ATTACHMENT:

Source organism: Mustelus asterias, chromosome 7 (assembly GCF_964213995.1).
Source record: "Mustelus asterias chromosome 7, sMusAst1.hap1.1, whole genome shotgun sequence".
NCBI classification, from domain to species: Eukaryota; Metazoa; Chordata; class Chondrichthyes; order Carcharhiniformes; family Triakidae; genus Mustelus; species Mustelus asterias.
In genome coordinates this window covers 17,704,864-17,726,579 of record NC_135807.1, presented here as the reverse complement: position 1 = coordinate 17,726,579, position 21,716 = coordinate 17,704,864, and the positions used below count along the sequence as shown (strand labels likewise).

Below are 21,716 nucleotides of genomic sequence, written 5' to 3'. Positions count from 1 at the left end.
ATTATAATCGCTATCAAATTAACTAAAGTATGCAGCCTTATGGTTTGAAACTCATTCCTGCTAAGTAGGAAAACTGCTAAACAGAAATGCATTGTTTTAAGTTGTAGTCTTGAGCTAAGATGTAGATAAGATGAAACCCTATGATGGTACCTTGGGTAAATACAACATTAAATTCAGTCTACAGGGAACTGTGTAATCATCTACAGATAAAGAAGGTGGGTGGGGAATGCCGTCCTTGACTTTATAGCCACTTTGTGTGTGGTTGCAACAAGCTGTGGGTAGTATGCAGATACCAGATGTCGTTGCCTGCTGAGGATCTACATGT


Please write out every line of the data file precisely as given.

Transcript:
Source organism: Mustelus asterias, chromosome 7 (assembly GCF_964213995.1).
Source record: "Mustelus asterias chromosome 7, sMusAst1.hap1.1, whole genome shotgun sequence".
NCBI classification, from domain to species: Eukaryota; Metazoa; Chordata; class Chondrichthyes; order Carcharhiniformes; family Triakidae; genus Mustelus; species Mustelus asterias.
In genome coordinates this window covers 17,704,864-17,726,579 of record NC_135807.1, presented here as the reverse complement: position 1 = coordinate 17,726,579, position 21,716 = coordinate 17,704,864, and the positions used below count along the sequence as shown (strand labels likewise).

Below are 21,716 nucleotides of genomic sequence, written 5' to 3'. Positions count from 1 at the left end.
ATTATAATCGCTATCAAATTAACTAAAGTATGCAGCCTTATGGTTTGAAACTCATTCCTGCTAAGTAGGAAAACTGCTAAACAGAAATGCATTGTTTTAAGTTGTAGTCTTGAGCTAAGATGTAGATAAGATGAAACCCTATGATGGTACCTTGGGTAAATACAACATTAAATTCAGTCTACAGGGAACTGTGTAATCATCTACAGATAAAGAAGGTGGGTGGGGAATGCCGTCCTTGACTTTATAGCCACTTTGTGTGTGGTTGCAACAAGCTGTGGGTAGTATGCAGATACCAGATGTCGTTGCCTGCTGAGGATCTACATGT